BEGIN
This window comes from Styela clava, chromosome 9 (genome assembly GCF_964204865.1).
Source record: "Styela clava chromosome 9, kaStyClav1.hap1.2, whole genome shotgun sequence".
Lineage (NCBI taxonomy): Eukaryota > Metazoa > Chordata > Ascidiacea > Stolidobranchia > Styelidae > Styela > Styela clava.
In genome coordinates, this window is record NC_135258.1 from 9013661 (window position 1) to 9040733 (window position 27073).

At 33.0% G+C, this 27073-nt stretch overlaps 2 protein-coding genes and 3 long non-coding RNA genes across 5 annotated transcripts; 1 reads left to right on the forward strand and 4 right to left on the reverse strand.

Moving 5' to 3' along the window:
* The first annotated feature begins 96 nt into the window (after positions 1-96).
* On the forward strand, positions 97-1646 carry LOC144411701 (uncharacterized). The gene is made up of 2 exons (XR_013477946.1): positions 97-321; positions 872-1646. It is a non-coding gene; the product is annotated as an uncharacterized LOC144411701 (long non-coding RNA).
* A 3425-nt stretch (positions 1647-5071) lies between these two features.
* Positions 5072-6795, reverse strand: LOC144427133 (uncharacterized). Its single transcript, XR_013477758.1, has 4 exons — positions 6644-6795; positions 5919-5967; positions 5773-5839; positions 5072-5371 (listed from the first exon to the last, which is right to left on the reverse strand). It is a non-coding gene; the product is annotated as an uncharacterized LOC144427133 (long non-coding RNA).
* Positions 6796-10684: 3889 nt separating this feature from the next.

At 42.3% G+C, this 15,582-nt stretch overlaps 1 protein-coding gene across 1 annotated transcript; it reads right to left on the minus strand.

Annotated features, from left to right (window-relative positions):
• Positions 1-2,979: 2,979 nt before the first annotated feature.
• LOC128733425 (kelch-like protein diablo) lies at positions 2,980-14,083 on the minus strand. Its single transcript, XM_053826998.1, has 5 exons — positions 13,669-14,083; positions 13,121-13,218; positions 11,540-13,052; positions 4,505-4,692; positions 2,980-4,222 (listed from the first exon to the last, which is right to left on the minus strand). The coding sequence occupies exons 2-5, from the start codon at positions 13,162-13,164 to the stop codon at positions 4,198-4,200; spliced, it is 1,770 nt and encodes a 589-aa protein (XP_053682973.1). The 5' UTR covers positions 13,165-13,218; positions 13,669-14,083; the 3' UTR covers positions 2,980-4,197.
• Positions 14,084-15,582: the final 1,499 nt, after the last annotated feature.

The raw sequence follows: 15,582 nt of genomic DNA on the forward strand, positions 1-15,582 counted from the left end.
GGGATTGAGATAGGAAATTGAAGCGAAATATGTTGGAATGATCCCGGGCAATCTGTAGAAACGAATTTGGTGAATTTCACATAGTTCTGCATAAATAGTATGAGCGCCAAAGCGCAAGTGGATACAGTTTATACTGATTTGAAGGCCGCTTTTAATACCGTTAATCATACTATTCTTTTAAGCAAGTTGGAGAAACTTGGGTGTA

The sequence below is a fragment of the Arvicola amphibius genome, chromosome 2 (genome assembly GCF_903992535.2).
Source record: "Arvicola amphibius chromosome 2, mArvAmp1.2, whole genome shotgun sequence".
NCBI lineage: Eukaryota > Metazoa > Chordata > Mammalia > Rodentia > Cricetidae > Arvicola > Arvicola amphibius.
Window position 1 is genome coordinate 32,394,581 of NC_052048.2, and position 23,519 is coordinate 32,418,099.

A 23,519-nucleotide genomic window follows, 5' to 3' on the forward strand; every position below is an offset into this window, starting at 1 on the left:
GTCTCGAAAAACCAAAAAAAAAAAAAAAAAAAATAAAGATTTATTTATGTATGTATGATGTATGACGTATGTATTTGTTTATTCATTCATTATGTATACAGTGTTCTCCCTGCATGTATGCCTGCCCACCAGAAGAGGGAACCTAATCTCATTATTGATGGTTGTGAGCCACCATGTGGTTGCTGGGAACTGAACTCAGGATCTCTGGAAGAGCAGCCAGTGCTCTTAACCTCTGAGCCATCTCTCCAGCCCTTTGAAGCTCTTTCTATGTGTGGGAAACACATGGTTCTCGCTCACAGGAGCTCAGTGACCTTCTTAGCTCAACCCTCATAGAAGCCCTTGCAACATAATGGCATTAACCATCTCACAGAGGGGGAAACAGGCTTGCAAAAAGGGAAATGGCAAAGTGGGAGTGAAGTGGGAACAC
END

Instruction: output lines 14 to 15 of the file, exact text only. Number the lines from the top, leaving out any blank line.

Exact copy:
• Positions 1-2,979: 2,979 nt before the first annotated feature.
• LOC128733425 (kelch-like protein diablo) lies at positions 2,980-14,083 on the minus strand. Its single transcript, XM_053826998.1, has 5 exons — positions 13,669-14,083; positions 13,121-13,218; positions 11,540-13,052; positions 4,505-4,692; positions 2,980-4,222 (listed from the first exon to the last, which is right to left on the minus strand). The coding sequence occupies exons 2-5, from the start codon at positions 13,162-13,164 to the stop codon at positions 4,198-4,200; spliced, it is 1,770 nt and encodes a 589-aa protein (XP_053682973.1). The 5' UTR covers positions 13,165-13,218; positions 13,669-14,083; the 3' UTR covers positions 2,980-4,197.